As of Thursday, February 11, 2016
Despite an uncertain economic beginning to the year, the National Retail Federation is forecasting that retail sales will be up 3.1 percent this year, which is slightly better than the 10-year average of 2.7 percent.
The forecast excludes automobiles, gas stations and restaurants. In addition, non-store sales are anticipated to jump between 6 percent and 9 percent in 2016.
“Wage stagnation is easing, jobs are being created and consumer confidence remains steady, so despite the headwinds our economy faces from international developments—particularly in China—we think 2016 will be favorable for growth in the retail industry,” NRF President and Chief Executive Matthew Shay said. “All of the experts agree that the consumer is in the driver’s seat and steering our economic recovery. The best thing the government can do is stay out of the way, stop proposing rules and regulations that create hurdles toward greater capital investment, and focus on policies that help retailers provide increased income and job stability for their employees.”
The NRF’s chief economist, Jack Kleinhenz, said the economy had a bumpy ride last year, with fits and starts. “Despite the volatility, the economy continued to reduce unemployment, raise wages and actually increase real GDP [gross domestic product] by 2.4 percent,” Kleinhenz said. “Lower gas prices are creating more discretionary income to save, pay down debt and spend on travel, eating out and personal services. Retailers have benefited as well and continue to find ways to compete and succeed in a very cost-conscious environment.”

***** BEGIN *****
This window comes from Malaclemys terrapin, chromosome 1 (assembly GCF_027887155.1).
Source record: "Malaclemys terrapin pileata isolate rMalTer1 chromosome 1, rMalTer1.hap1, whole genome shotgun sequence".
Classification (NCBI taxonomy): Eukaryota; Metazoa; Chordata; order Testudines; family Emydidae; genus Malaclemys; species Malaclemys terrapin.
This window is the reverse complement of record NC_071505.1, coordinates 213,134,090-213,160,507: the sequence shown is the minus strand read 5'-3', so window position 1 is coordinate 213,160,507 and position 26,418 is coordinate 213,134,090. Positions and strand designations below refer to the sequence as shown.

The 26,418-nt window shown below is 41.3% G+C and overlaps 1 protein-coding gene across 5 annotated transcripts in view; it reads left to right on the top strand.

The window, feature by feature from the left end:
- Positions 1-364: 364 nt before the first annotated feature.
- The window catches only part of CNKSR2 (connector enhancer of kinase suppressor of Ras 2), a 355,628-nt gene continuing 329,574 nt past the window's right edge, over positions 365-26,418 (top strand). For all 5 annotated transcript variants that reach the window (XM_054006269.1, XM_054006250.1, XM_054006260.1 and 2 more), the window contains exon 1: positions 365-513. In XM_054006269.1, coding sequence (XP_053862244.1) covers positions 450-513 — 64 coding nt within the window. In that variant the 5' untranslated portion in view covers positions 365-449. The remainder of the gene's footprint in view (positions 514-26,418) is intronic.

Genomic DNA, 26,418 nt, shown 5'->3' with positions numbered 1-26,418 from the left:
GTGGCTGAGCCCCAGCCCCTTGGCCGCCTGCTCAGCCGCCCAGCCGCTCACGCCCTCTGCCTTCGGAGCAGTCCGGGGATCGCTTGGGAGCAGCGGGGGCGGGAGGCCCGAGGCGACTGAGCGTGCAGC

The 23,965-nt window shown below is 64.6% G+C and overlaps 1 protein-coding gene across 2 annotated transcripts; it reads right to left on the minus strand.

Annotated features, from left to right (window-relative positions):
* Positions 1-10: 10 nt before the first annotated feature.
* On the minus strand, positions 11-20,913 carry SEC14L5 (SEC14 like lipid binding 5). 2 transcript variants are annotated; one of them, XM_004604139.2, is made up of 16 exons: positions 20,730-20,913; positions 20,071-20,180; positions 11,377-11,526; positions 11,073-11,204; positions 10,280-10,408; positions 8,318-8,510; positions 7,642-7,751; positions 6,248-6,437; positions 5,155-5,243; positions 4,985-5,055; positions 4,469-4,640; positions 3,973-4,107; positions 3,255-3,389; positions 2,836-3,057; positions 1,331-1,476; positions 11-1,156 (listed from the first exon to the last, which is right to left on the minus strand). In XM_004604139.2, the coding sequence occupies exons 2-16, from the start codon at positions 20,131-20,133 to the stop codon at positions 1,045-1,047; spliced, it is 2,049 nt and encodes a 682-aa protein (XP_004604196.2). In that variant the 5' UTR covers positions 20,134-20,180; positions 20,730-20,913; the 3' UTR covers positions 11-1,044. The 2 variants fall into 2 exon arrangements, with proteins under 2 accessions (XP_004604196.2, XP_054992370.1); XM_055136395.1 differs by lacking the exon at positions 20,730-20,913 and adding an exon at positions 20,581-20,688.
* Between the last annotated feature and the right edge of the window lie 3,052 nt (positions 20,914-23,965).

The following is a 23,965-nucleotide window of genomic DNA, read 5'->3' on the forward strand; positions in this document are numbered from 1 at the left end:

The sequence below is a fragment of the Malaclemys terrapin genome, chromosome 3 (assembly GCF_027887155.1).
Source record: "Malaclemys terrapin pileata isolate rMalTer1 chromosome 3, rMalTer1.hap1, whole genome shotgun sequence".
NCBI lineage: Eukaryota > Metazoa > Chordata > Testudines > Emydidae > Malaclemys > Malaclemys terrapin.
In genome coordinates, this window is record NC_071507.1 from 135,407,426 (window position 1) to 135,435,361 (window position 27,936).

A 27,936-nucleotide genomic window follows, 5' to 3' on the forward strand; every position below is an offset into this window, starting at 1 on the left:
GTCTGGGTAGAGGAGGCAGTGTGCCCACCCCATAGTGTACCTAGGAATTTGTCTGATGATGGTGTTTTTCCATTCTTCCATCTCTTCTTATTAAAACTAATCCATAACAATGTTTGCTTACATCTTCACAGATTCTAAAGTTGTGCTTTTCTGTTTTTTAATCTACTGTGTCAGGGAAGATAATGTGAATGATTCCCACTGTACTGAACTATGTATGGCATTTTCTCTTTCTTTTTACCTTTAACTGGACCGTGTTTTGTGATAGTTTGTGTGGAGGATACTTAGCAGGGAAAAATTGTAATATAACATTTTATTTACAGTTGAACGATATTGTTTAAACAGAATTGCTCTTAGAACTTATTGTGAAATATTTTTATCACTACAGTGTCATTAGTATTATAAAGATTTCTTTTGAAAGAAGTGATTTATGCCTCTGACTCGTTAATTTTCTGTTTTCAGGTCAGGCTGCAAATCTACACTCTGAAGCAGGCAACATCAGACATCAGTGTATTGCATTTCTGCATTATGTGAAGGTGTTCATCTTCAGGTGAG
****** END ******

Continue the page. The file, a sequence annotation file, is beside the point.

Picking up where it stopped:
Additional economic insights from the National Retail Federation include:
• Economic growth should be more of the same and uneven. It is likely to be in the range of 1.9 to 2.4 percent in 2016.
• Employment gains of approximately 190,000 on an average monthly basis are expected. While that pace is down from 2015, it is consistent with the labor market growing near its underlying trend. By year-end, unemployment should drop to 4.6 percent.
• Prospects for consumer spending are straightforward—more jobs equal more income, which equals more spending. However, spending will come largely from the growth in jobs and not as much from increased wages.